Date: Wed, 15th June 2020
Author: Philip Stafford, Philip Georgiadis and Hudson Lockett
Source: Financial Times
On Monday, the US stock markets staged a turnround with prices rallying after the Federal Reserve said it would begin buying the debt of US companies to help support the economic recovery.
Early sharp declines was seen in shares on Wall Street but S&P 500 index closed 0.8 per cent higher and the tech-heavy Nasdaq rose 1.4 per cent.
The Fed’s move to buy “a broad, diversified market index” of corporate debt had been announced three months ago. But it helped shift attention from fears that rising coronavirus cases in some parts of the US and China would thwart efforts to kick-start the world’s two biggest economies.
The jump of infections in some cities had divided investors, and benchmarks had fallen earlier in the day, extending the pattern of recent trading sessions.
“Our view is that this sell-off won’t last, and that most risky assets will make more headway this year, as economies continue to recover from their lockdown-induced slumps,” said Simona Gambarini, an economist at Capital Economics in London. “Crucially, though, this view is conditional to the outbreaks remaining localised, and renewed lockdowns not becoming widespread.”
The late gains for equities brought out more adventurous traders. The Vix volatility index, a measure of expected swings in the S&P 500 that is commonly called Wall Street’s “fear gauge”, erased its sharp early gains to trade down 1.6 percentage points.
Investors switched out of the safety of government bonds, sending the yield on the US 10-year Treasury, viewed as a haven asset during times of uncertainty, up 0.016 percentage points to 0.715 per cent. Yields rise when prices fall.
Equity markets’ nervousness had followed a rapid global rally fuelled by central bank stimulus and hopes of a V-shaped economic recovery. It brought the US equity market, for example, to within 6 per cent of its pre-coronavirus levels.
Sebastien Galy, a strategist at Nordea Asset Management, said many investors had assumed there was no room for markets to move higher.
“Such dislocations are often an opportunity and we would posit a third wave upward in the equity market partially disconnected from fundamentals and driven by the quantitative easing of central banks,” he said.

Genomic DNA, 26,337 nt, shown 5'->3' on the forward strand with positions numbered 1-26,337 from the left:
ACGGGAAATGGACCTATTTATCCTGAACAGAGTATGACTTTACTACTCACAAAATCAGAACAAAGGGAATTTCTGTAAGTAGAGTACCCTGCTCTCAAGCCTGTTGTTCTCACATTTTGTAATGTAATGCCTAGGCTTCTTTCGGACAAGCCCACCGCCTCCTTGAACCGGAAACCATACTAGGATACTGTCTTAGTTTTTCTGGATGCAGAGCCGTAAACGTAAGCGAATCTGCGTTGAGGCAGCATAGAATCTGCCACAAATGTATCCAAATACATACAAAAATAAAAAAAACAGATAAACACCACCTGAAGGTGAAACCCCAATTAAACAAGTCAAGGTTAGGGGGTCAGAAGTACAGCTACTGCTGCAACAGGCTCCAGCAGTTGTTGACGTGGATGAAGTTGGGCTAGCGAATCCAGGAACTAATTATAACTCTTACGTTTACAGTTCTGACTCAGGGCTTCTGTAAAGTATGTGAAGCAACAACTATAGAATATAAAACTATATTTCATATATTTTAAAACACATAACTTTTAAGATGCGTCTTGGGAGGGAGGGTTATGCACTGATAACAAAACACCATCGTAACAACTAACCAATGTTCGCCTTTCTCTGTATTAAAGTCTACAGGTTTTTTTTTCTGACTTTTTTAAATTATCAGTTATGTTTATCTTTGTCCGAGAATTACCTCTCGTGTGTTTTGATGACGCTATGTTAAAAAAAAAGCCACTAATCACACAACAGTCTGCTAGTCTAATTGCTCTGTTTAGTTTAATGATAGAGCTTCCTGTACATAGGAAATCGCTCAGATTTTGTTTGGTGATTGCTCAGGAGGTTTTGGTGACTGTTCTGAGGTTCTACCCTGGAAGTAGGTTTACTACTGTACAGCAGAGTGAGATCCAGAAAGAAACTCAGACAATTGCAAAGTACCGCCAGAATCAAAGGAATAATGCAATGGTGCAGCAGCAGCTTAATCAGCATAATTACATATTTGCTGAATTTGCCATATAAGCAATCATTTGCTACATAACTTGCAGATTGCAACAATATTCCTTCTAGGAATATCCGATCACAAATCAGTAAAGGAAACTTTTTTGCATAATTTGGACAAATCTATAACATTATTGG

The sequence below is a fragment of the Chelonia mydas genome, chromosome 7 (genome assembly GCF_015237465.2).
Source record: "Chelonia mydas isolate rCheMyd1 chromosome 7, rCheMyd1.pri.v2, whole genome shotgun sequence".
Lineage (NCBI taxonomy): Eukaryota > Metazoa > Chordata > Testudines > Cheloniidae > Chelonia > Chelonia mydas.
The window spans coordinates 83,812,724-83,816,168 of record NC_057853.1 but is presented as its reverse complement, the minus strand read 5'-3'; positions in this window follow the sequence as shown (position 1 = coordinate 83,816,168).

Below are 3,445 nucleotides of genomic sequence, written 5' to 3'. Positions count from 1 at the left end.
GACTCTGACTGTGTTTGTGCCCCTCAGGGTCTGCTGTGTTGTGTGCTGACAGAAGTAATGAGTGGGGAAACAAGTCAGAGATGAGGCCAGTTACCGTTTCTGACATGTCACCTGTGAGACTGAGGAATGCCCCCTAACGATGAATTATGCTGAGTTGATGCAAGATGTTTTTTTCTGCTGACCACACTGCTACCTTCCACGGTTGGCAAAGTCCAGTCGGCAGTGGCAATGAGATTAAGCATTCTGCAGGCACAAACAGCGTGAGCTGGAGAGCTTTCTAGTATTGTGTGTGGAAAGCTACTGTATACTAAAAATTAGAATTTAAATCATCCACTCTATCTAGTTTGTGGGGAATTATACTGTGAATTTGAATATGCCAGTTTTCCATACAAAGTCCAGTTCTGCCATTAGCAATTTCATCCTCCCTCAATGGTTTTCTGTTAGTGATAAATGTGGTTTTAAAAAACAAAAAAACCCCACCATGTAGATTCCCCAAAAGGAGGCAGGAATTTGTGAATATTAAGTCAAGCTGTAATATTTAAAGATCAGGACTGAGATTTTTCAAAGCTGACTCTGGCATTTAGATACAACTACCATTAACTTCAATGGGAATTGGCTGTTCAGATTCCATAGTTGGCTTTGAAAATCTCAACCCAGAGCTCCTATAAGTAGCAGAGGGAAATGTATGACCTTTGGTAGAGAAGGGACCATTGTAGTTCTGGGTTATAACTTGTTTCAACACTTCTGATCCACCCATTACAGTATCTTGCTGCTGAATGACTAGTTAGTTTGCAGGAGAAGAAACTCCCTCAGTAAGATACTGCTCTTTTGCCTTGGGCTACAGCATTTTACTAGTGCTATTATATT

The gains on US equities markets contrasted with other global centres. In Europe, which closed before the Fed’s announcement, the Stoxx Europe 600 benchmark fell 0.3 per cent and the FTSE 100 lost 0.7 per cent.
South Korea’s Kospi, which is packed with exporters that are sensitive to economic disruption, led the falls in Asia with a decline of 4.9 per cent.
Japan’s benchmark Topix dropped 2.5 per cent while Hong Kong’s Hang Seng fell 2.2 per cent and China’s CSI 300 slipped 1.2 per cent.
Monday’s losses came after almost 80 new coronavirus infections were recorded in Beijing over the weekend, many linked to a seafood and vegetable wholesale market. Until the latest outbreak, the Chinese capital had gone more than 50 days without a new case.
The potential for a new surge of infections in China, where the virus originated, has raised the prospect of new lockdowns that could derail the country’s fledgling economic recovery. China’s National Bureau of Statistics said on Monday that industrial production in May rose 4.4 per cent year on year, higher than the month earlier but still below some analysts’ expectations.
Betty Wang, senior China economist at ANZ, said: “The recovery remains quite moderate with a slow improvement in the jobless rate and amid risks of a second wave of coronavirus infections.”
In the US, Covid-19 infections increased by more than 25,000 over the weekend, with states including Texas and Florida reporting record rises after reopening their economies.
Brent crude oil, the international benchmark, rose 2.5 per cent to $39.72 on hopes of a pick-up in demand. West Texas Intermediate, the US benchmark, gained 2.2 per cent to $37.07.
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